Calories are the fuel athletes use to power their bodies, similar to putting gasoline in a car.
Good calories can propel athletes to compete at optimal levels; consuming bad calories is like putting low-octane gas in a high-octane vehicle. Performance will be impaired.
Jill Joseph, the sports nutritionist at Penn Athletics, provides nutritional education and individual counseling to more than 900 student-athletes across 33 teams, helping players fuel and recover, and ensuring that they are healthy and able to play.
On any given day, she can be found giving individual counseling sessions, doing team talks, or assisting freshmen in devising an eating and training schedule. She serves athletes with medical nutritional needs, creates nutritional plans for athletes returning from injury, and instructs athletes on how to buy healthy groceries and cook healthy meals. She also gives tours showing how to eat healthy in dining halls, and works with coaches on travel meals, locker room snacks, halftime fueling, and hydration protocols.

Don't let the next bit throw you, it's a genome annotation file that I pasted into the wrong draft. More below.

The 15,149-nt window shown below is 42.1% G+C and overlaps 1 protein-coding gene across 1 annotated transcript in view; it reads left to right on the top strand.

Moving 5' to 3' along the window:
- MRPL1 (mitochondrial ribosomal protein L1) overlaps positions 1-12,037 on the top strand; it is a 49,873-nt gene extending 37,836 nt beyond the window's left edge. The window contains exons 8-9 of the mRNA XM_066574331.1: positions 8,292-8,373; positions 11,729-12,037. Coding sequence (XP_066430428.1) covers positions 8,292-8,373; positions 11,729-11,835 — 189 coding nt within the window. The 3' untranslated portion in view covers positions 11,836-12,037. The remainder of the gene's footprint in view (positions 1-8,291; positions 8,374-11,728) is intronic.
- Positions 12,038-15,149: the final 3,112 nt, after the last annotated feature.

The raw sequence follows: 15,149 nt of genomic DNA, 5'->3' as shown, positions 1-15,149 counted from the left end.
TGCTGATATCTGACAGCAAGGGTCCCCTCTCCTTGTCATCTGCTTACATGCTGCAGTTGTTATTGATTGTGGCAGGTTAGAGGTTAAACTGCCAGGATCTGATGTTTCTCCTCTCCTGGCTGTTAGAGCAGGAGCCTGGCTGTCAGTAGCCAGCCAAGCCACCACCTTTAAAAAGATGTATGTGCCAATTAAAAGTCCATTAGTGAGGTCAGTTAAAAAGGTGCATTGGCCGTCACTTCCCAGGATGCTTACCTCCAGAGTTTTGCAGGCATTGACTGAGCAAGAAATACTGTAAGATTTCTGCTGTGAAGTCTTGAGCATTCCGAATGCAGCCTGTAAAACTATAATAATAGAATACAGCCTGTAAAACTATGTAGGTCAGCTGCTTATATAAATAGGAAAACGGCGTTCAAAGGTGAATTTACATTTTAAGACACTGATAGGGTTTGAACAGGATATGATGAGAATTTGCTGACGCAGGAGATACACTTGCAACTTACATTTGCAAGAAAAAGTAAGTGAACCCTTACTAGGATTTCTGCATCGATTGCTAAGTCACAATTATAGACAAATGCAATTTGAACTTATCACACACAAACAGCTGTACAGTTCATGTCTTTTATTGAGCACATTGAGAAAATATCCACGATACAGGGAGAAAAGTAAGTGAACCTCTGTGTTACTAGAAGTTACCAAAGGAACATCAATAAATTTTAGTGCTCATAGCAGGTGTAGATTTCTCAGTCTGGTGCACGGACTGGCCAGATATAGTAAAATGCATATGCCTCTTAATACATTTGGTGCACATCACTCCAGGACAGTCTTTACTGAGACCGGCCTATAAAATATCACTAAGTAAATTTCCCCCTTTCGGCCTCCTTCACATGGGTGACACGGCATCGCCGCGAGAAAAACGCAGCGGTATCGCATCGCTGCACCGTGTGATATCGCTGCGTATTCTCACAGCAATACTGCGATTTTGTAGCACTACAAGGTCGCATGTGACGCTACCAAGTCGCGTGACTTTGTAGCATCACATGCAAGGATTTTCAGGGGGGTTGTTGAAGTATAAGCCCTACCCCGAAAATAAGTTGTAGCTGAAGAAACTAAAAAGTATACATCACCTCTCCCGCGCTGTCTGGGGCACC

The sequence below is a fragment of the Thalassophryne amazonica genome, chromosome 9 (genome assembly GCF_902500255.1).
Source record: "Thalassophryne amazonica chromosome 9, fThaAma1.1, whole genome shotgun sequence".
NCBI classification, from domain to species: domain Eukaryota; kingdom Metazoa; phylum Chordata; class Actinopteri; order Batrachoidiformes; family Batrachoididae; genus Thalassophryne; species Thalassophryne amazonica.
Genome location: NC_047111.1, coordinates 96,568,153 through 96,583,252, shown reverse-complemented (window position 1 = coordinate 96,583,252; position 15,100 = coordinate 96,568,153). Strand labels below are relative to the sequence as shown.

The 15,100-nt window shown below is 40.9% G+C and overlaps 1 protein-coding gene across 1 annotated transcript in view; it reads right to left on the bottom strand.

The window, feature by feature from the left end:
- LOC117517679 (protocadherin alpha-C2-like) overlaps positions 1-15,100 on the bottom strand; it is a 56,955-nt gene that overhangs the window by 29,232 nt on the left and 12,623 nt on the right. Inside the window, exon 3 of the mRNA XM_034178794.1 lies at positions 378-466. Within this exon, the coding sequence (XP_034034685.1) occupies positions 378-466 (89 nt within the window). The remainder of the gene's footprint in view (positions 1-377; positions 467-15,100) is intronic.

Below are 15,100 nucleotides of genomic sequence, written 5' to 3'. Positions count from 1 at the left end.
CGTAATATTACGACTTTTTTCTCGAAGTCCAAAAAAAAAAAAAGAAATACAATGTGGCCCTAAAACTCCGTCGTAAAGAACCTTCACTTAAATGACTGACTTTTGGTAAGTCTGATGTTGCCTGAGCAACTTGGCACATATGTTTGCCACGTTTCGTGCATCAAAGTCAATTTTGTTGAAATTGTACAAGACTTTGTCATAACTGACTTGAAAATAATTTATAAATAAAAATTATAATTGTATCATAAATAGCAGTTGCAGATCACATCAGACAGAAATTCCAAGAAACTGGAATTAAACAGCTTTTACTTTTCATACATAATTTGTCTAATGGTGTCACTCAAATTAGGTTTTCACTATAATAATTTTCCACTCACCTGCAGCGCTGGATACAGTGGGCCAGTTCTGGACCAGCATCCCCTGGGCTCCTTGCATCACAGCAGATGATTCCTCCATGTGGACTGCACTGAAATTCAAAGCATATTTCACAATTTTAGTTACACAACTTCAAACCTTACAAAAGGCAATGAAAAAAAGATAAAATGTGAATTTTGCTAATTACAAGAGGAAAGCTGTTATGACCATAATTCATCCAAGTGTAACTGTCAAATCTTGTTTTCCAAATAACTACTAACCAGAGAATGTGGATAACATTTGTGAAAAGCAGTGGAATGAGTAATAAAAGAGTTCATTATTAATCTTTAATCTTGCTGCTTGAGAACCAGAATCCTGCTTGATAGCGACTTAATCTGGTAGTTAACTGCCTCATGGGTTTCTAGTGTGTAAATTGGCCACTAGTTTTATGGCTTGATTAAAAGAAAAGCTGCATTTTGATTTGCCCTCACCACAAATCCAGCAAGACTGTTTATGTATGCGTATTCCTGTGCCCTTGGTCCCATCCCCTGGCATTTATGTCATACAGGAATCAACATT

Joseph joined Penn in September 2016 from the University of Louisville, where she served as the assistant director of performance nutrition. She says her interest in nutrition was only a hobby until she attended graduate school at the University of Illinois at Chicago, where she received her master’s degree in nutrition in 2011.
“Athletes demand so much of their bodies and they’re working so much, training three, four hours a day,” she says. “I just became really interested in the additional nutrition that they would need to be able to support that kind of work.”
Penn Today sat down with Joseph in her office inside Franklin Field to talk good and bad nutrition, eating healthy while in college and away for the summer, foods athletes should avoid, vegan living, and general nutrition advice for all.